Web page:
Private sector experts agreed that Washington is finally getting more serious about cyber-security, and they observed that some work in the area, such as the Federal Desktop Core Configuration (FDCC) standard -- aimed at speeding security patching times -- and mandates requiring all parties supplying software to the federal government to test their products for security vulnerabilities, will have significant long-term impact.
Allen Paller, director of research at the SANS Institute, said that those specific examples prove the government can make significant improvements when legislators are able to isolate the right opportunities to do so.
"People saw what could work so they made these national mandates around software sales and systems patching, and every company in the nation could do the same type of things to help themselves," Paller said. "By working with the vendors instead of blaming software companies for these problems, this type of effort can be helpful for everyone else."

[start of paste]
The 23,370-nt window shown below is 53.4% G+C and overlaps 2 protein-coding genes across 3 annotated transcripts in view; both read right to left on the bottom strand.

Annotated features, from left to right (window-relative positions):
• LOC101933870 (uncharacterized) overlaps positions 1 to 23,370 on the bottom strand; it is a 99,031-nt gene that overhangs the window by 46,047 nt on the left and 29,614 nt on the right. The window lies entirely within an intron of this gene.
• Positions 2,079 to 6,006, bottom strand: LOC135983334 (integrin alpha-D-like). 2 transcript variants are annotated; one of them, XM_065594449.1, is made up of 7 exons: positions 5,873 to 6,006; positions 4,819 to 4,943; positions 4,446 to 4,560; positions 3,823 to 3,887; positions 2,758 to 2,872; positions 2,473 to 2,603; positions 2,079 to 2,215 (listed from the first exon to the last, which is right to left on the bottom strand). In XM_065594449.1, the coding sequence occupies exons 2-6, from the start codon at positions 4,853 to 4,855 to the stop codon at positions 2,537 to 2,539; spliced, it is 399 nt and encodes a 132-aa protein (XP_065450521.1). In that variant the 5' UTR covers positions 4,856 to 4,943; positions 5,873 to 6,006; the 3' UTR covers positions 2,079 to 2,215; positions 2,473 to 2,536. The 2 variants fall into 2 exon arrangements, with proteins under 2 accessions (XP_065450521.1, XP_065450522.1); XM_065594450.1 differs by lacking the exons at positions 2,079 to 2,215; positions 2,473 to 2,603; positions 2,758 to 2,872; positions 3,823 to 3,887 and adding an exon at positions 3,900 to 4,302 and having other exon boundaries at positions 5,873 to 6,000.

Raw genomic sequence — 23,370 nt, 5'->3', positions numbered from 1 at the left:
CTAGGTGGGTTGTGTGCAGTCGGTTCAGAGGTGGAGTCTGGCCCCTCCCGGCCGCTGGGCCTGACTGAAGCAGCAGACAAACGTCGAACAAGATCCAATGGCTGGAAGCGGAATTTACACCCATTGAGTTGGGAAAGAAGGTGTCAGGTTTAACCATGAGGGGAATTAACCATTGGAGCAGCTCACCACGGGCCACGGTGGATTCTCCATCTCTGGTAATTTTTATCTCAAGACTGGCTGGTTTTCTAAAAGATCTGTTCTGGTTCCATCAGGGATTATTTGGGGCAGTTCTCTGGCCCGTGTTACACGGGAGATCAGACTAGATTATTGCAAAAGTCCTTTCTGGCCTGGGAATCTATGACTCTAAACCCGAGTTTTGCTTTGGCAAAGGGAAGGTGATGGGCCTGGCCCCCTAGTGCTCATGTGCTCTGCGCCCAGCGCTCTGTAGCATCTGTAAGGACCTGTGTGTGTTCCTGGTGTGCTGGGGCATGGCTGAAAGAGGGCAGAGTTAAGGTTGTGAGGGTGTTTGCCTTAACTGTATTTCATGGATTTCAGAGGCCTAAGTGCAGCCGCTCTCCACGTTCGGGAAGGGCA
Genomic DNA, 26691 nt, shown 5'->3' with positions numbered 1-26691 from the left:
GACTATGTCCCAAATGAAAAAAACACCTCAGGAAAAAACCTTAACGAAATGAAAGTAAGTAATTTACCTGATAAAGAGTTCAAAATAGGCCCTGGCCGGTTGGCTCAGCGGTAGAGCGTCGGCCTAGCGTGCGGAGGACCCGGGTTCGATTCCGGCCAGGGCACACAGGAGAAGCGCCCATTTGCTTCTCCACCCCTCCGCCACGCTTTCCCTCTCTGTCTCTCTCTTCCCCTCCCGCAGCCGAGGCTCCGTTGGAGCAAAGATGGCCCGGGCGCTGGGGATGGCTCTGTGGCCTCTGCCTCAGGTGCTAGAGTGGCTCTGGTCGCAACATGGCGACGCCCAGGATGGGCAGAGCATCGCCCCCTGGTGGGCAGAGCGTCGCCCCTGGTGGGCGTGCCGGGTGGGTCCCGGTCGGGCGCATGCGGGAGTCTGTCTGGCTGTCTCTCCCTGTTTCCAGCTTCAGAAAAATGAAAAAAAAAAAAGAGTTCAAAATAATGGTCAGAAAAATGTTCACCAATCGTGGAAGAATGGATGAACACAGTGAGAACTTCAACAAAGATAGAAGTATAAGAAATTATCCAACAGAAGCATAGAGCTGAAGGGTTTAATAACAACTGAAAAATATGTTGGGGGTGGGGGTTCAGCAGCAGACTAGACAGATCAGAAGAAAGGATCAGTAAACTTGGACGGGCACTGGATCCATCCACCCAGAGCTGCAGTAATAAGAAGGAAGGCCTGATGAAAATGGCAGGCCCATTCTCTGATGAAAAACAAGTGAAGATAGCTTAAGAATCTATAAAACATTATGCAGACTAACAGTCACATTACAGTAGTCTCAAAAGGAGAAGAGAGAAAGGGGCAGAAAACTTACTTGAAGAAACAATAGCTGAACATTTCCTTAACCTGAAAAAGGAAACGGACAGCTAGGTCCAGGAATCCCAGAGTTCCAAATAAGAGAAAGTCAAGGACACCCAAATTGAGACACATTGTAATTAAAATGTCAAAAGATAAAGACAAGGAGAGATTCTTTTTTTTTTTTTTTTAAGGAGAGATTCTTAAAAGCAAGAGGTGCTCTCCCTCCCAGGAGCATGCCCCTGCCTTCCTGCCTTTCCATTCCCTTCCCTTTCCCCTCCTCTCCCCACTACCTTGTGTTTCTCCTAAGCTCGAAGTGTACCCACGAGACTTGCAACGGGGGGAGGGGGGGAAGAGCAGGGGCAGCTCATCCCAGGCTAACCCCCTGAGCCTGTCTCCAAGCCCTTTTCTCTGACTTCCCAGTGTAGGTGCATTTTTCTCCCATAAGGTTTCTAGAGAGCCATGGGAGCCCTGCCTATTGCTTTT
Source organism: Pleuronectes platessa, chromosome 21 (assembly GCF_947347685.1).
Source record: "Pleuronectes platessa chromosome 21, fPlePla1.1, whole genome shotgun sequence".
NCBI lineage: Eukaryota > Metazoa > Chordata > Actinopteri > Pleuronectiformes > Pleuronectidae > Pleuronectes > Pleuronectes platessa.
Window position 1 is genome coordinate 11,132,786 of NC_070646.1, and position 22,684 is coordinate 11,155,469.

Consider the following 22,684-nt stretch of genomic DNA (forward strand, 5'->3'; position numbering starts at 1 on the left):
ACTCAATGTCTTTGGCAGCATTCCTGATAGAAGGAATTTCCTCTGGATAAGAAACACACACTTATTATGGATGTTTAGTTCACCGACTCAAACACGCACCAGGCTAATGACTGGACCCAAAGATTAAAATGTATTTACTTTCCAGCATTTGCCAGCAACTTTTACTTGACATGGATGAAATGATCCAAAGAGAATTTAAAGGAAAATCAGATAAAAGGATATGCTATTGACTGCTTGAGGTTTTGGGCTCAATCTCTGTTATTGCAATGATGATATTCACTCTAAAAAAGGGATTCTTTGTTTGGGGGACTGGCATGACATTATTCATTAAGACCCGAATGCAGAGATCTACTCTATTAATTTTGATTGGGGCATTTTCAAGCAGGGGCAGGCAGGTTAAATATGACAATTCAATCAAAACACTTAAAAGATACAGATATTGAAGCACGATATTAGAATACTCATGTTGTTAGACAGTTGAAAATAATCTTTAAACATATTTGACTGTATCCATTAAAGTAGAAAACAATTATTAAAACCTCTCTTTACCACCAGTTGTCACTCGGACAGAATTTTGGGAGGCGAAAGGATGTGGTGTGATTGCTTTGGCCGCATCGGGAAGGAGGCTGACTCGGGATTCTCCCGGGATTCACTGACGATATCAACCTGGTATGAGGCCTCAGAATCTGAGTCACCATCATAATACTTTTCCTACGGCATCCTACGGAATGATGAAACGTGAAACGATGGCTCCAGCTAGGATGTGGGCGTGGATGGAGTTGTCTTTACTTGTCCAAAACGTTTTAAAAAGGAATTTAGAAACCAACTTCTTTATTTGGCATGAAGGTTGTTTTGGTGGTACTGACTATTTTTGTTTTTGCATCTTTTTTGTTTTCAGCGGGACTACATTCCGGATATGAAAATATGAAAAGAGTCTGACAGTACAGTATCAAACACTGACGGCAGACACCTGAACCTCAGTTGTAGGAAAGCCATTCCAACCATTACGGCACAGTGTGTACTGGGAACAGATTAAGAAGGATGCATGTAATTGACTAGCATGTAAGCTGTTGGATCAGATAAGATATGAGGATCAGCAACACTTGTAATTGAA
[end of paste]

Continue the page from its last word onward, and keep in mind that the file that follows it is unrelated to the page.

Tough issues remain
Despite those operational improvements, other private sector representatives said the government has not yet addressed some of the toughest issues around computer and Internet security, including the creation of laws that will make it easier for prosecutors to bring cyber-criminals to justice.
Robert Holleyman, chief executive of the Business Software Alliance, said his constituents remain hopeful, yet discouraged, that they will see improvement in those areas anytime soon.
"We really need to ask what's the national policy and [look at] how to deal with legal loopholes that exist today," Holleyman said. "We're making some progress, as with laws that better define the use of botnets and other attacks, but so many people are still finding that their machines have been compromised and we need [legal] solutions to that.
"Part of the challenge is getting Congress to move on these issues. We've supported broader federal legislation for data breaches, around notification, around how people are informed. But the political realities are that it remains highly unlikely that this will get accomplished," he said. "There are so many constituencies involved in the process and in some senses they're only getting started with these problems."